Report: DC’s green-approved buildings using more energy
Washington, D.C. may have the highest number of certified green buildings in the country, but research by Environmental Policy Alliance suggests it might not be doing much good.
The free-market group analyzed the first round of energy usage data released by city officials Friday and found that large, privately-owned buildings that received the green energy certification Leadership in Energy Design (LEED) actually use more energy than buildings that didn’t receive this green stamp of approval.
LEED is the brainchild of the U.S. Green Building Council (USGBC), a private environmental group.
Washington, D.C.’s Department of Environment made the capital the first city in the nation to mandate LEED certifications in the construction of public buildings. The standards are now being phased in.
The results are measured in EUI’s, a unit that relates a building’s energy consumption to its size; the higher the number, the more energy is expended by a smaller building.
Take the Green Building Council’s Washington headquarters. Replete with the group’s top green-energy accolade, the platinum LEED certification, the USGBC’s main base comes in at 236 EUI. The average EUI for uncertified buildings in the capital? Just 199.
Certified buildings’ average comes in at 205 EUI, still less efficient than that didn’t take home the ultimate green trophy.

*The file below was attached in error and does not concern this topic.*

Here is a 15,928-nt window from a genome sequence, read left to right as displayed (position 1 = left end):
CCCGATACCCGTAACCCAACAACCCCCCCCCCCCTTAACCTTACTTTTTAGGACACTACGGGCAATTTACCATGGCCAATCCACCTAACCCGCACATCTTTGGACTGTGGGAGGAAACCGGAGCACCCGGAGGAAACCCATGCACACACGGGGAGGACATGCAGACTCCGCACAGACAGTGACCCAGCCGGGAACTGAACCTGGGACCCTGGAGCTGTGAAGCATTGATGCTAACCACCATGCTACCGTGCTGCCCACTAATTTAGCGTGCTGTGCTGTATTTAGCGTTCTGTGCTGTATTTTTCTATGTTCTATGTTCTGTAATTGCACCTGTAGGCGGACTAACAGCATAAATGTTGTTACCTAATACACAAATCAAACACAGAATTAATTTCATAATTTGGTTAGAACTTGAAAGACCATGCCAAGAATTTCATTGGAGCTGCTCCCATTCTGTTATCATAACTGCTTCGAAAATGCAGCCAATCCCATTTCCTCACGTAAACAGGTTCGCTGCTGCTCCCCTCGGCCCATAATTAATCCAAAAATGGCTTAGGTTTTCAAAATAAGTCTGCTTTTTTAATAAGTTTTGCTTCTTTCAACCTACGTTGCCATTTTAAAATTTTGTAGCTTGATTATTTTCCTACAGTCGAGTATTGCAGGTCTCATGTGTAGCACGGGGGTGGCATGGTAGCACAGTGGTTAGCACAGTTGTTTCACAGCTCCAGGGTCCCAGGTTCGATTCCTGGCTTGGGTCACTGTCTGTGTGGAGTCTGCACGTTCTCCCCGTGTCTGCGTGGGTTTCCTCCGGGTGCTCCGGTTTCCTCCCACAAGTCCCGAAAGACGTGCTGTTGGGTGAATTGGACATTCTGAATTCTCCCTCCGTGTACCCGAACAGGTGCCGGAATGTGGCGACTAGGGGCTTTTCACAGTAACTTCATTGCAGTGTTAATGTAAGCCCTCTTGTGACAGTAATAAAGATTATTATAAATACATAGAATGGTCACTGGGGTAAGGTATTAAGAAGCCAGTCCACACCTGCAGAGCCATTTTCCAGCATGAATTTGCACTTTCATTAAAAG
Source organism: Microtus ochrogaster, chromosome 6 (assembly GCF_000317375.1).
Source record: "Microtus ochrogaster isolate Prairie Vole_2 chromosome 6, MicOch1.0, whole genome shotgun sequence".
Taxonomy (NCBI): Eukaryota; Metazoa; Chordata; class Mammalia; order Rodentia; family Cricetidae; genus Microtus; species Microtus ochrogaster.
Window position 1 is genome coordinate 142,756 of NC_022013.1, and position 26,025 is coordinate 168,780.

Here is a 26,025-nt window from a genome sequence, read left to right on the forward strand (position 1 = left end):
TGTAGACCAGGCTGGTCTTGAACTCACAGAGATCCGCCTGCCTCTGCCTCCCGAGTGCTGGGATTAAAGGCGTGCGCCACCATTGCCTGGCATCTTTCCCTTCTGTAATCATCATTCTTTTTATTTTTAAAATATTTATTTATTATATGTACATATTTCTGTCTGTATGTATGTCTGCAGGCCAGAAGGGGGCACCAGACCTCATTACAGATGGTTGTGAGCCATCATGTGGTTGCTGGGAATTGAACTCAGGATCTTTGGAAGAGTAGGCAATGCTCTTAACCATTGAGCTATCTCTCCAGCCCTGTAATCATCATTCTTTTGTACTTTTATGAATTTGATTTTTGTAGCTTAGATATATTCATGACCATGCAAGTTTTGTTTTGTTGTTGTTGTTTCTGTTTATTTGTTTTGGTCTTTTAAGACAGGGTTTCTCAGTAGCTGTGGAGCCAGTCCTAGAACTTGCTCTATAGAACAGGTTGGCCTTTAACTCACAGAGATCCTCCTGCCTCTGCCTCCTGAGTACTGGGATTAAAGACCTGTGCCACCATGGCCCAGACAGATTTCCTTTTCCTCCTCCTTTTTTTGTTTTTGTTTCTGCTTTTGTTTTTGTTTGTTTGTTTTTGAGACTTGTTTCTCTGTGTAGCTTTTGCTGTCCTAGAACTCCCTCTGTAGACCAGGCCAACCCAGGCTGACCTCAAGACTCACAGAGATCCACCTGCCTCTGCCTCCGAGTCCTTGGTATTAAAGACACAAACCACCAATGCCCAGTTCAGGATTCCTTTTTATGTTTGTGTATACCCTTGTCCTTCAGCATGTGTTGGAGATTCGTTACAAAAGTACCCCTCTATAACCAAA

“LEED certification is little more than a fancy plaque displayed by these ‘green’ buildings,” charged Anastasia Swearingen, LEED Exposed’s lead researcher on the project. “Previous analyses of energy use by LEED-certified buildings have consistently shown that LEED ratings have no bearing on actual energy efficiency.”
Swearingen told The Daily Caller News Foundation the system doesn’t take into account any proof of energy efficiency. The LEED model grades buildings on ideal conditions — the certification is based on “if everyone shuts their blinds, turns off their computers at the end of the day, makes sure the lights are off — but it doesn’t factor in how much energy is really used after it’s actually occupied,” Swearingen contended.
In its own report released with the data, even the city’s Department of Environment acknowledged the concerns raised by the “dependence on a third-party organization, over which the government has no oversight, to set the District’s green building standards.” But while it understands the risks, the D.C. government continues to mandate the ratings for public buildings — and get cash from the program.
The city has collected $5.2 million in permit fees from the program since 2010.
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